Meet the researcher: making precision fermentation cheese with Etske Bijl

A career spent analysing the chemistry behind milk has given Etske Bijl unique insights to help her develop the world’s first precision fermentation-made hard cheese.

Shops like these could soon be selling precision fermentation cheese
Etske Bijl
Assistant Professor Etske Bijl

Name:  Etske Bijl

Job title: Assistant Professor

Organisation: Wageningen University and Research

Sustainable protein specialism: Food technology, precision fermentation

A career spent analysing the chemistry behind milk has given a Dutch researcher unique insights to help her develop the world’s first precision fermentation-made hard cheese.

Etske Bijl leads the Animal Free Milk Protein research project at Wageningen University and Research (WUR) in the Netherlands – a major European hub for alternative protein research – trying to create a product replicating the country’s famous Gouda cheese.

Precision fermentation involves introducing gene sequences typically found in animal products such as cow’s milk into a microorganism such as yeast – telling it to produce a specific protein to deliver the distinctive flavour and texture of meat, eggs or dairy.

Her team is using this process to produce caseins and then subsequently assemble them into micelles – large protein clusters that are essential for cheese production as they enable milk to curdle. 

She says the work aims to recreate the initial step of conventional cheese production, developing the basic structure. However, just as cheesemakers would follow this with further steps to ripen the cheese, producing specific flavours and textures, her team will go on to develop a more complicated product throughout the five-year project.

They are beginning by recreating the sweet, creamy taste of Gouda – one of the world’s most popular cheeses – but aim to use the same technique to develop a range of precision fermentation-made cheese products.

Not for cocktail parties yet

A major problem they must overcome is scale, as the initial samples are only 100mg – around the size of a headache tablet. 

“It’s not for cocktail parties yet,” she says, adding that once the initial stage of protein production is perfected, researchers can build on this work to make larger amounts, with a separate WUR project set to look into scaling up.

She knows the work is essential as consumer surveys often reveal that cheese is the food people reducing their animal product consumption find hardest to give up, and many of the plant-based products available so far aren’t able to recreate the taste and mouthfeel of hard cheeses.

The complex structure of dairy has been a longstanding interest for Etske, who completed a PhD in the topic after studying food technology at WUR.

This interest led her to postdoctoral work at Aarhus University in Denmark looking in detail at the composition of milk proteins, before working for several years as a researcher for the Dutch dairy company FrieslandCampina – both of which have provided vital experience.

Securing future food production

“Milk is really fascinating,” she said. “It’s the only food you consume as a baby and for all mammals it’s the first thing they eat, so it’s a really important food. However, I’m also very aware of the issues around climate change and the fact we need to do something to secure our future food production.”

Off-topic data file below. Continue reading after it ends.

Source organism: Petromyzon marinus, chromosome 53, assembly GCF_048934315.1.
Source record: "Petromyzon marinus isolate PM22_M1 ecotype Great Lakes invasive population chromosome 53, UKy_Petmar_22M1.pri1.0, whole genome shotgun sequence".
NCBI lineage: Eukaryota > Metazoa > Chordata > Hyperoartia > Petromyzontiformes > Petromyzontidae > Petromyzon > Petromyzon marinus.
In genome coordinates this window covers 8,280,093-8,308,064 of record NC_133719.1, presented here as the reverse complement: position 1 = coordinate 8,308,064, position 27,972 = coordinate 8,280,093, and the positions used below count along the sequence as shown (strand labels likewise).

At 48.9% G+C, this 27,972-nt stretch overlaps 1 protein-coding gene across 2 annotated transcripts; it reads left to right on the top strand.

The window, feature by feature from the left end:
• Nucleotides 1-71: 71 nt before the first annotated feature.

Although precision fermentation has been used for decades to produce food ingredients such as rennet, its use in developing more sustainable foods is very new – something Etske was acutely aware of as she submitted funding applications.

“We tried to submit project proposals for several years before starting this research,” she said. “And they were all rejected because people thought this wasn’t possible. But then there was a tipping point and suddenly there was a lot of interest.” 

The team is also interested in community outreach and communication, with members presenting the study at public events such as Dutch Design Week. A separate element of the project involves working with social scientists who are asking consumers whether they would buy precision fermentation-made products and asking farmers whether they see this new food as an opportunity or a threat.

“Ultimately,” she says, “it’s not just about the technology – it’s about the perception of what’s happening.”

Growing interest in field

Alongside the research, Etske lectures on WUR’s Dairy Chemistry and Physics MSc programme, which covers precision fermentation, and says students are becoming increasingly interested in the field. Students from a range of disciplines regularly apply for internships on the project and the team is often contacted by members of WUR’s Alt Protein Project (APP), a student-led group setting out to help the university community to understand the opportunities.

Etske advises any students interested in sustainable proteins to contact APP groups if there are any chapters at their institutions or to watch presentations or webinars by researchers in the field. And although WUR is part of the Netherlands’ Foodvalley research and development ecosystem, making the university a hotspot for students who want to get involved, she says courses, projects and new sources of funding are likely to open up soon across the whole of Europe.

“There are upcoming opportunities to look out for,” she said: “Not only for PhD positions but for people to write their own grant applications.”

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